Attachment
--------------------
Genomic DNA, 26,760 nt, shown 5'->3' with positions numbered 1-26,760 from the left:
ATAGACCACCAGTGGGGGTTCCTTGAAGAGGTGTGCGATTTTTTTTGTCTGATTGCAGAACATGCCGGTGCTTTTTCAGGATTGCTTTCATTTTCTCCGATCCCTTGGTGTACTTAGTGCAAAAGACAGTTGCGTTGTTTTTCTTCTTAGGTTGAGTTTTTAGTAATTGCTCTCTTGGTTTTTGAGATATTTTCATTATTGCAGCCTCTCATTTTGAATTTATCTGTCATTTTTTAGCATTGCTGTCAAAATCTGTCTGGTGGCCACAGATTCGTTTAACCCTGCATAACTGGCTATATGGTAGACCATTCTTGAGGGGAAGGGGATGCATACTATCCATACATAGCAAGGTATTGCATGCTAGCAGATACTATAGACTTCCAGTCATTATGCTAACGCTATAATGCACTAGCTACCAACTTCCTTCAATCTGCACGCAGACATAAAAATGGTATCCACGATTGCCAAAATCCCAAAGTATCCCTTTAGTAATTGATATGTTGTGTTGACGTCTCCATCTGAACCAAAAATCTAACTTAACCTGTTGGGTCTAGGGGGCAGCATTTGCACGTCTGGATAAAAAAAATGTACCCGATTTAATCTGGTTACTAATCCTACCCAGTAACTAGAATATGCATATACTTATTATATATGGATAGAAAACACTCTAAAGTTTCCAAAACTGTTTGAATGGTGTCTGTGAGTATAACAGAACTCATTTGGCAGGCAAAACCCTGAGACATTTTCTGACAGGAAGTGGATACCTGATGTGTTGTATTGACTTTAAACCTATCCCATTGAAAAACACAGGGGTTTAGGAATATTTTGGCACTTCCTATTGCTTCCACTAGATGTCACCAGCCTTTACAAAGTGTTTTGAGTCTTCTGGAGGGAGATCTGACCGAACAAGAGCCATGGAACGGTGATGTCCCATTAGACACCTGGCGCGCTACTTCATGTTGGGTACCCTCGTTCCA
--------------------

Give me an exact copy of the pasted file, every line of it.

Genomic DNA, 26,760 nt, shown 5'->3' with positions numbered 1-26,760 from the left:
ATAGACCACCAGTGGGGGTTCCTTGAAGAGGTGTGCGATTTTTTTTGTCTGATTGCAGAACATGCCGGTGCTTTTTCAGGATTGCTTTCATTTTCTCCGATCCCTTGGTGTACTTAGTGCAAAAGACAGTTGCGTTGTTTTTCTTCTTAGGTTGAGTTTTTAGTAATTGCTCTCTTGGTTTTTGAGATATTTTCATTATTGCAGCCTCTCATTTTGAATTTATCTGTCATTTTTTAGCATTGCTGTCAAAATCTGTCTGGTGGCCACAGATTCGTTTAACCCTGCATAACTGGCTATATGGTAGACCATTCTTGAGGGGAAGGGGATGCATACTATCCATACATAGCAAGGTATTGCATGCTAGCAGATACTATAGACTTCCAGTCATTATGCTAACGCTATAATGCACTAGCTACCAACTTCCTTCAATCTGCACGCAGACATAAAAATGGTATCCACGATTGCCAAAATCCCAAAGTATCCCTTTAGTAATTGATATGTTGTGTTGACGTCTCCATCTGAACCAAAAATCTAACTTAACCTGTTGGGTCTAGGGGGCAGCATTTGCACGTCTGGATAAAAAAAATGTACCCGATTTAATCTGGTTACTAATCCTACCCAGTAACTAGAATATGCATATACTTATTATATATGGATAGAAAACACTCTAAAGTTTCCAAAACTGTTTGAATGGTGTCTGTGAGTATAACAGAACTCATTTGGCAGGCAAAACCCTGAGACATTTTCTGACAGGAAGTGGATACCTGATGTGTTGTATTGACTTTAAACCTATCCCATTGAAAAACACAGGGGTTTAGGAATATTTTGGCACTTCCTATTGCTTCCACTAGATGTCACCAGCCTTTACAAAGTGTTTTGAGTCTTCTGGAGGGAGATCTGACCGAACAAGAGCCATGGAACGGTGATGTCCCATTAGACACCTGGCGCGCTACTTCATGTTGGGTACCCTCGTTCCA